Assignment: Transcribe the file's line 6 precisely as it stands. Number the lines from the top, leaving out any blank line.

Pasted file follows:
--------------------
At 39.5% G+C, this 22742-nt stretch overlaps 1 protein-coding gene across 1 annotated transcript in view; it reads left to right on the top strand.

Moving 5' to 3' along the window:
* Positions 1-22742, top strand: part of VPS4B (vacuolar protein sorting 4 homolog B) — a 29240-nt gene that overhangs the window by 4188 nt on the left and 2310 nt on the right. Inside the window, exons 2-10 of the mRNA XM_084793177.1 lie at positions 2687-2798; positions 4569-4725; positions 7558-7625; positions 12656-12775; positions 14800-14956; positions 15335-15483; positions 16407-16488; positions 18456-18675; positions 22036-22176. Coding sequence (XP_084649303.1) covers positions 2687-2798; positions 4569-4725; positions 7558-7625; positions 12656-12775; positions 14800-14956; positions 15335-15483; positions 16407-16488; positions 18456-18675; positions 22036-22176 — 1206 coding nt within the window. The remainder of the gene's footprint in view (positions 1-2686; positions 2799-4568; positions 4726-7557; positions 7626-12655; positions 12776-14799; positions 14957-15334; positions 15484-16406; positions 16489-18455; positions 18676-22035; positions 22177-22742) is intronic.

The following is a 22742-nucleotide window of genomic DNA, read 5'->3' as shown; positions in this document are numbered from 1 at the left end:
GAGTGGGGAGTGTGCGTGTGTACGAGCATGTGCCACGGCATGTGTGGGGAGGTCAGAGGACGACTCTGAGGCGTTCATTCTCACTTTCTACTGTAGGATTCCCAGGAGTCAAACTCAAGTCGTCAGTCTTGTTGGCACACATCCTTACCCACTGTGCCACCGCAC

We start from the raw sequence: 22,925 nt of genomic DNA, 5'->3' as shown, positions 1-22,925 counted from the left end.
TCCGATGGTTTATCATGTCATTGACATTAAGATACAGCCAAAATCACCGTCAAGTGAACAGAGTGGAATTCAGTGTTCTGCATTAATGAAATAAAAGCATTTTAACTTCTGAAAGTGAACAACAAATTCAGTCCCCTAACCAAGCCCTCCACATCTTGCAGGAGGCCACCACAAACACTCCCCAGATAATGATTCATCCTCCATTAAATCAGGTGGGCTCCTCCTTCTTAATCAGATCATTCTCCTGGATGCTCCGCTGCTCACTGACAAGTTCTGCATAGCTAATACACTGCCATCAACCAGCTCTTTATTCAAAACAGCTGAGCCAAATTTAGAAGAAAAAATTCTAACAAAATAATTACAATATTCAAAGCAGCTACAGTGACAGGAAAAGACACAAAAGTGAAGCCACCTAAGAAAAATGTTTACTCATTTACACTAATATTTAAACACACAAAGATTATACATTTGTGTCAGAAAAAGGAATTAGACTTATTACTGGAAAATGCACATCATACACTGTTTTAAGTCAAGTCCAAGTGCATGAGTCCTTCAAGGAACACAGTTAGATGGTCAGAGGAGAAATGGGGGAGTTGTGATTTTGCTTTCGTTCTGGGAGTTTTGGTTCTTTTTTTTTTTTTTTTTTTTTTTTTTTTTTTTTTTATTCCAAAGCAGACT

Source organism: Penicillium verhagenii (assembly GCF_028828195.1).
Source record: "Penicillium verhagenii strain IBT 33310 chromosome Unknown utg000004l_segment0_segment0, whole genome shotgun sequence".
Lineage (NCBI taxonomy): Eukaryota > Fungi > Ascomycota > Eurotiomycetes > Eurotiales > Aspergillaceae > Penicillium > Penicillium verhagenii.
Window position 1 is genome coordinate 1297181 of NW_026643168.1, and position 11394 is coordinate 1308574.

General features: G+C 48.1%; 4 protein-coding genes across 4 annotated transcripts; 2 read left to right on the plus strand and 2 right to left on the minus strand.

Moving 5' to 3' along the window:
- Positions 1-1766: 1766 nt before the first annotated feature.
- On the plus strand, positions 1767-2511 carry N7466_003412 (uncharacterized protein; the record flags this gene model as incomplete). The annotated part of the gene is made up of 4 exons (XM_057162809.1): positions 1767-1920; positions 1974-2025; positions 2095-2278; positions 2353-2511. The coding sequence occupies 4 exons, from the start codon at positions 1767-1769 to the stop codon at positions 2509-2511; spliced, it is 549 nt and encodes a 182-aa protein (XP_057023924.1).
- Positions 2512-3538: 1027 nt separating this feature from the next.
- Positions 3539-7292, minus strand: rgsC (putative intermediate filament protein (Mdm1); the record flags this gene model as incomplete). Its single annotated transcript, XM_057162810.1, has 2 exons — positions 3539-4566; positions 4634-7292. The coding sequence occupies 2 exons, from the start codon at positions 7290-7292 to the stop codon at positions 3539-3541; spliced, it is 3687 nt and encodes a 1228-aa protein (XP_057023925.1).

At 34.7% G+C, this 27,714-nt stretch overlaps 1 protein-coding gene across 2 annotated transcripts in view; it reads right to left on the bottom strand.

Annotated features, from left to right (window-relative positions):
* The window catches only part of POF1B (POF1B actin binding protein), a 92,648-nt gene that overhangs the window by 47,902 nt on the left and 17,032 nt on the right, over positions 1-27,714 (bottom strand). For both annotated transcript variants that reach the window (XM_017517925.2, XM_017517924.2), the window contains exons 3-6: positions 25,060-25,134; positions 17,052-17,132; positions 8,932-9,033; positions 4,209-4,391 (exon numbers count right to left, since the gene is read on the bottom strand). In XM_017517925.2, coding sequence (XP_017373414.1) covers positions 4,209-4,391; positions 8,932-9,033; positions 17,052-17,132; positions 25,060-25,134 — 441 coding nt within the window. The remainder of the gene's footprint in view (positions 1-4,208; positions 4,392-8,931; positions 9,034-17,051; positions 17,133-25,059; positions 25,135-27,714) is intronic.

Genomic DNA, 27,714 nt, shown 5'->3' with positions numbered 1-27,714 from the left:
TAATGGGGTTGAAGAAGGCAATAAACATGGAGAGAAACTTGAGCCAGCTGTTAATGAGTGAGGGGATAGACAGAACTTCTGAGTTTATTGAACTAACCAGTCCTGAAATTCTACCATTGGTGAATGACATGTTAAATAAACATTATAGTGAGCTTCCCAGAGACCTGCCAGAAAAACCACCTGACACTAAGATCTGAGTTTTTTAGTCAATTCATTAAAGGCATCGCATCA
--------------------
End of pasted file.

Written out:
We start from the raw sequence: 22,925 nt of genomic DNA, 5'->3' as shown, positions 1-22,925 counted from the left end.